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Pay attention on roadways, whether driving or walking

Staff Report • Feb 6, 2012 at 8:27 AM

A number of accidents involving pedestrians have prompted officials at East Tennessee State University to issue the following advice to both those afoot and those behind the wheel of a moving vehicle: Stop, look and listen. 

ETSU Public Safety Chief Jack Cotrel told Press staff writer Rex Barber last week that six pedestrians have been struck by vehicles in the past few months on campus. That’s why university officials have advised pedestrians to follow a few important tips, including crossing the road legally by using crosswalks, paying attention to their surroundings by looking both ways before crossing the road and wearing light colors and reflective material at night.

Drivers should be aware of their surroundings and slow down at crosswalks. They should also slow down whenever their vision is obscured by weather or other factors, and never pass vehicles that have stopped for pedestrians.

The campus of ETSU is not the only place where these rules should be followed. It’s no secret that many Johnson City streets are not very pedestrian friendly. Some of the city’s oldest and most populated neighborhoods still lack sidewalks.

Even in areas where the city has tried to improve the ability of pedestrians to get around safely, there is still much left to do. Needed are raised crosswalks, sufficient lighting and traffic lights that are properly timed with pedestrian crossing signals.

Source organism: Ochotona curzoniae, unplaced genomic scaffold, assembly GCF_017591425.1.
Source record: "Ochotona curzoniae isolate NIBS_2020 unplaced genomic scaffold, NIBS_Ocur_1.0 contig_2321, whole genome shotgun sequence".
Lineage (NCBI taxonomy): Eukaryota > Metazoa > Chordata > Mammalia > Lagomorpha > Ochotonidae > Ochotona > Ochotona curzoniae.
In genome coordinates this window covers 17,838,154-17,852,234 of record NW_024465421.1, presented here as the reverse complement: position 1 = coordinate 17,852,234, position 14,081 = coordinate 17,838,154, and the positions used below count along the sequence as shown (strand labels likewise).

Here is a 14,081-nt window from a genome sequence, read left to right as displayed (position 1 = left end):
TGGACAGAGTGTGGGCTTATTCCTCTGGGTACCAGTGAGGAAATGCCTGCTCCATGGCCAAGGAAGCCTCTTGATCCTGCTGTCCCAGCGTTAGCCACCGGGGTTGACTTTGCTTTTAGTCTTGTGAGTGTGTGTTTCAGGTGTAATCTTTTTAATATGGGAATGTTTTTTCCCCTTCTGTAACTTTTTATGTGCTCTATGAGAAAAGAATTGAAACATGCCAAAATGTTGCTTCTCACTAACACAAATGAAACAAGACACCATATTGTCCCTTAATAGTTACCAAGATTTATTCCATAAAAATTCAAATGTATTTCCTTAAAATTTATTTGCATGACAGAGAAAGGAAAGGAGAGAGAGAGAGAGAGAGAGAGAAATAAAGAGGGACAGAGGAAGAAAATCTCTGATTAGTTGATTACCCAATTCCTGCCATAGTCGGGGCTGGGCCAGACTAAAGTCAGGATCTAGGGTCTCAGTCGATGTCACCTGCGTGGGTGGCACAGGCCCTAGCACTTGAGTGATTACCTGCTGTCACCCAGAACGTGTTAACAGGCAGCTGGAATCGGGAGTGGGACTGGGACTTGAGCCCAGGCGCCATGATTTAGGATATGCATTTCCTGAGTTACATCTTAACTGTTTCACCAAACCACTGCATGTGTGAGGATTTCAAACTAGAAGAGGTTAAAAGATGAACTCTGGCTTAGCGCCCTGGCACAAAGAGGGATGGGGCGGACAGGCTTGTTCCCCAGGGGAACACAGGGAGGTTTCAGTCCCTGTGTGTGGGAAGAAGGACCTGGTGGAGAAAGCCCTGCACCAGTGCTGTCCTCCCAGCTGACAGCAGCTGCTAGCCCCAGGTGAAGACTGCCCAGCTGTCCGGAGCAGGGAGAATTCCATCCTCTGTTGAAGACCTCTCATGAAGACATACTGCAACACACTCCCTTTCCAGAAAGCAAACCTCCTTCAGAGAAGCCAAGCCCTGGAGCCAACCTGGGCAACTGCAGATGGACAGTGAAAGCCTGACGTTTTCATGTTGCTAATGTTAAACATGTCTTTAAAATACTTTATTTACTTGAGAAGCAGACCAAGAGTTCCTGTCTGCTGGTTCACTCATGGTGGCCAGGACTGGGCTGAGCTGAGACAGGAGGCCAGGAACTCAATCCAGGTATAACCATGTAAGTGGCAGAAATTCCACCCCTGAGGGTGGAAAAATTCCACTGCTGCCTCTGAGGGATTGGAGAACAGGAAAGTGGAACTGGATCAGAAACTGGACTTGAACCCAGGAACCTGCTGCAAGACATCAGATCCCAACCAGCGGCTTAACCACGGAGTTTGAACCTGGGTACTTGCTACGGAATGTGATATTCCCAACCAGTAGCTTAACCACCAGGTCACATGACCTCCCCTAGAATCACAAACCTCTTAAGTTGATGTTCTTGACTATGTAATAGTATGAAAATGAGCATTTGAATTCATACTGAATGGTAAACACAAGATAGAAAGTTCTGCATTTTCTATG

Pedestrians should make sure they follow all the safety rules at crosswalks before stepping into the street. Motorists also need to drive the speed limit downtown and be mindful of pedestrians, especially when they are making turns.

Too many drivers seem content to exceed the speed limit, not only on the interstate, but on residential streets as well.

Many offenders don’t stop to consider that their careless action can result in injury or even death to a pedestrian or another driver.

That’s why the Johnson City Police Department is reminding motorists to slow down and pay attention to their surroundings as they travel through city neighborhoods.

Officers also are cautioning drivers to be mindful that the speed limit for all residential streets in Johnson City is 25 mph.

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